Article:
Cream satin wedding dress, full length with train. Floral line pattern printed in matt cream on fabric. Sweetheart neckline with cowl front.

Worn by Elaine Smith at her wedding to ex-serviceman Leo Thomas ('Dick') Colbert on 6 September 1947, at the Presbyterian Church on the corner of New Street and North Road, Brighton.

Elaine designed the dress herself. She had designed many dresses in the past, and generally made her own. (During the War, she often used curtain fabrics due to rationing.) This time she asked her mother's dressmaker to make the dress, with fabric Elaine bought with clothing coupons from Georges. She was pleased at the way the dropped waist and fitted shoulders flattered her shape. Years later, a neighbour remembered how beautiful the dress was. Elaine wore it with a full-length veil, which she later sent to England, to the sister-in-law of a naval officer who had once showed her around a midget sub.

Elaine and Dick were married for 60 years and had three sons. Dick passed away in 2007.

Physical Description

Cream satin wedding dress, full length with train. Floral line pattern printed in matt cream on fabric. Sweetheart neckline with cowl front. Bodice gathered slightly to left waist. Front seam curves into dropped waist. Unlined. buttoned down back with 44 fabric-covered buttons and loops (not holes); 6 similar buttons on each cuff. Pleated at back to form bustle; elongated at back to form lengthy train. Unlined; simply constructed with pinked seams. Surface now has extensive foxing.


Statement of Significance:

One of several items documenting a post-war Melbourne wedding. The items encapsulate the events and traditions of the time: the dress was made from fabric purchased with coupons from Georges (war-time rationing of clothing was gazetted on 12 June 1942 and removed on 24 June 1948); it was made by the bride's mother's dressmaker; and it was designed by the bride, who had been frustrated in her desire to become a nurse by her father, and instead was studying architectural drafting at night school, and hence had good drawing skills. The dress is made of cream satin, a variation of the white wedding dress that was by then an established Western tradition. The bride's middle class status is reflected in the fact that she was able to have a dress made to wear only at her wedding, and not afterwards, as was often the case during war-time; and by her selection of the exclusive women's clothing shop Georges as the source of her fabric (she also bought her going-away dress there, ready-made). The generous quantity of fabric in her veil also highlights the value of the bridal outfit, as does the fact that she later sent the veil to England, to by worn by the sister-in-law of a naval officer, who was living in England in straitened circumstances.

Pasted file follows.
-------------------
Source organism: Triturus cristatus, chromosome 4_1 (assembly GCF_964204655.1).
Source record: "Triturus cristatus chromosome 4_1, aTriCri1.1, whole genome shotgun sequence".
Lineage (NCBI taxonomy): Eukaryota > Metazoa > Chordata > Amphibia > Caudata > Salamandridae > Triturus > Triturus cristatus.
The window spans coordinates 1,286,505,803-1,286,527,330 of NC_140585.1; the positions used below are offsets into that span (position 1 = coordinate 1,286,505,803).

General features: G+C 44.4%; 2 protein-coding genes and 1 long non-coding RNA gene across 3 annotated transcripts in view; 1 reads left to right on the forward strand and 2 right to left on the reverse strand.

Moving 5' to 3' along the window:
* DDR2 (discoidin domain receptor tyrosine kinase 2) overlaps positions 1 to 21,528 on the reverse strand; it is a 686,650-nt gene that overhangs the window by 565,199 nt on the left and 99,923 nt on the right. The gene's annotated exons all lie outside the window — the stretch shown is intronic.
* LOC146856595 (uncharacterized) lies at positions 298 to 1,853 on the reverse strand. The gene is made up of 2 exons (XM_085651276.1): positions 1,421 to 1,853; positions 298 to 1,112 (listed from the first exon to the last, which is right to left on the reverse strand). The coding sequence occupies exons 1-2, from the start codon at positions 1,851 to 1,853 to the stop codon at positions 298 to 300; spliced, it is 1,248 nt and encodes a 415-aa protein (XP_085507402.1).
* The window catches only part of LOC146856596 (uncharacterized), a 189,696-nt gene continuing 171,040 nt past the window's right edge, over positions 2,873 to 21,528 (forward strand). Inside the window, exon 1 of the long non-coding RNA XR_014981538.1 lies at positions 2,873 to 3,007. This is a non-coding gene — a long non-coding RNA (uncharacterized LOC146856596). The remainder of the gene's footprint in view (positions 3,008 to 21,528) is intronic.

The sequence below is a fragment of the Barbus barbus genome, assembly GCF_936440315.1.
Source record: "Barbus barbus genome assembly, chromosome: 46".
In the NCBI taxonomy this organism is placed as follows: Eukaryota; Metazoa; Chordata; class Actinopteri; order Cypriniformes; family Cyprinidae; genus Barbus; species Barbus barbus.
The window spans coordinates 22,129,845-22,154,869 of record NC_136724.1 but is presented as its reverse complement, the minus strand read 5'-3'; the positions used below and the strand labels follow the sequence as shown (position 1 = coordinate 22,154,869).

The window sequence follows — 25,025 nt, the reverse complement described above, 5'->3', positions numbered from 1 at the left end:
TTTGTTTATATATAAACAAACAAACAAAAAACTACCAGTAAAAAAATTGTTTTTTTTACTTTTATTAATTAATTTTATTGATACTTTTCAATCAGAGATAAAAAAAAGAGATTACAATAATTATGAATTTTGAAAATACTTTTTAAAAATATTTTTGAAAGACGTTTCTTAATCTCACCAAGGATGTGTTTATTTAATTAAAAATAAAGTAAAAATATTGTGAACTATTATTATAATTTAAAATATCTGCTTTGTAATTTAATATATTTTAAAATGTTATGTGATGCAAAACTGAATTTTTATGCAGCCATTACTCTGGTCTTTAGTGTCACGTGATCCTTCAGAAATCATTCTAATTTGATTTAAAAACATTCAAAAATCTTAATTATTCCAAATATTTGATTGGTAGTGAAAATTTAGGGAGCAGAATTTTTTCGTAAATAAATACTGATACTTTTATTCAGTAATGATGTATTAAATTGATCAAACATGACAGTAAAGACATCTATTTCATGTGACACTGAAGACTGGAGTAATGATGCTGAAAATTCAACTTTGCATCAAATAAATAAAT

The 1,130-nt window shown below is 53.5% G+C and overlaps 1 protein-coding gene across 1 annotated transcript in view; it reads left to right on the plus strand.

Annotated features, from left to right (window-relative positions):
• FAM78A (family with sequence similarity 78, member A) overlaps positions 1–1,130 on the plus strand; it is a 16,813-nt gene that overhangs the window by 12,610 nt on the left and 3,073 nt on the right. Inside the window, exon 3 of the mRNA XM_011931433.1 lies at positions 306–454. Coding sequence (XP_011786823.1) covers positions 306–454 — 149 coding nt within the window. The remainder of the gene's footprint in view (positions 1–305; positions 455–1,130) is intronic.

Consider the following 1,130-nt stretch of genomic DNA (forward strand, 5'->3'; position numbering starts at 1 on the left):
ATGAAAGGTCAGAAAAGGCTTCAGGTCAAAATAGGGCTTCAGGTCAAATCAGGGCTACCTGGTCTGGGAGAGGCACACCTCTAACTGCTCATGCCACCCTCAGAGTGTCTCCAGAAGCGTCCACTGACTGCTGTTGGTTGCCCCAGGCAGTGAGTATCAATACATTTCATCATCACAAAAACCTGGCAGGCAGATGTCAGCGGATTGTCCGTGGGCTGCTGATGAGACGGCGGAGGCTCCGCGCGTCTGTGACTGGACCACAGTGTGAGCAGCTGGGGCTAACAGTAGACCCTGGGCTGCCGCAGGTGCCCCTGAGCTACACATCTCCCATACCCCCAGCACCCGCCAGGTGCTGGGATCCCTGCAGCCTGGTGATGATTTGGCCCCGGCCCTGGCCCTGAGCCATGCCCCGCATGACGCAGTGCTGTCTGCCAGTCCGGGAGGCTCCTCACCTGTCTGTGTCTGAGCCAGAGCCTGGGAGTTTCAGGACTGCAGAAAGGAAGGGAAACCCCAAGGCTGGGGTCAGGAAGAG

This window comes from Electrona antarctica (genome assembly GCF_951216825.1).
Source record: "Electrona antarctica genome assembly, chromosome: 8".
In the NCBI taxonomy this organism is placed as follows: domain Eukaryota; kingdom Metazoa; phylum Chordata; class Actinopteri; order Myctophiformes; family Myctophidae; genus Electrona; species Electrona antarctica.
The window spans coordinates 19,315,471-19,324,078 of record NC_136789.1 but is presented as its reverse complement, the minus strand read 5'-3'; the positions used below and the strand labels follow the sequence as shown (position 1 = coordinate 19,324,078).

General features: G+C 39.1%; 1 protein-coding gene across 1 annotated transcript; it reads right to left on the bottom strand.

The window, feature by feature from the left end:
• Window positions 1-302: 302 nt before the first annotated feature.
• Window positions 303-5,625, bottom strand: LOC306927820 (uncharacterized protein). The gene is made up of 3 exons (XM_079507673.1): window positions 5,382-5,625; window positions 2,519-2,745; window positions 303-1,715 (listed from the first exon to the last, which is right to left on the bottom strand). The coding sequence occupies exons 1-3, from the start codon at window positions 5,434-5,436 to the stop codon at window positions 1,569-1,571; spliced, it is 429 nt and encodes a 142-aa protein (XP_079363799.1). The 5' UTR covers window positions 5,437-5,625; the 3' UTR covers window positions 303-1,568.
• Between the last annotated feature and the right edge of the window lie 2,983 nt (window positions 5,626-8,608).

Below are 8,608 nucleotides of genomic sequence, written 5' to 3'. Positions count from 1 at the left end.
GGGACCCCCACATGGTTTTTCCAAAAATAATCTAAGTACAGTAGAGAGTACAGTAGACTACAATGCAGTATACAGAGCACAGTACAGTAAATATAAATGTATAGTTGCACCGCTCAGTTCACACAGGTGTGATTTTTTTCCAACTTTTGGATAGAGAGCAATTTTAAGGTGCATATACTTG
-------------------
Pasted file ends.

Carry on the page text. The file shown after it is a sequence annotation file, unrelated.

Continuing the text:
The dress is accompanied by a simple charm in the shape of a shoe, given to the bride by her cousin, and worn over the bride's arm in the church - the Presbyterian Church, on the corner of New Street and North Road, Brighton. The charm reflects the remnants of folk practice. Popular tradition gives the shoe symbolic importance since Anglo-Saxon times, variously as a symbol of the transfer of 'ownership' of the bride from father to husband (father removing shoe from bride to give to husband), for tossing to members of the wedding party who hoped to marry, or for bestowing luck on the bridal couple (for instance, the 1902 Army and Navy Stores catalogue has 'midget' silver shoes inscribed 'GOOD LUCK', and white satin 'paper slippers' to contain confetti, ices or confectionery).

The bouquet carried by the bride was another important accessory, meaningful on several levels. The flowers were both decorative and symbolic, referring to the fertility of the union; and the fact that they came from her mother's garden provided a personal link back to family and her mother's role in that family.

The significance of this collection is further enhanced by the comprehensive story provided by the bride, who donated the dress and accessories. She tells of settlement on a poultry farm in Clayton obtained by her husband as an ex-serviceman, of their struggle to make a life there, and of their eventual decision to move to Mornington to raise their family, with her husband working as a public servant. The story also links to the story of her father, who kept meticulous account books documenting the expenditure of his family for over 40 years, also donated to Museum Victoria.

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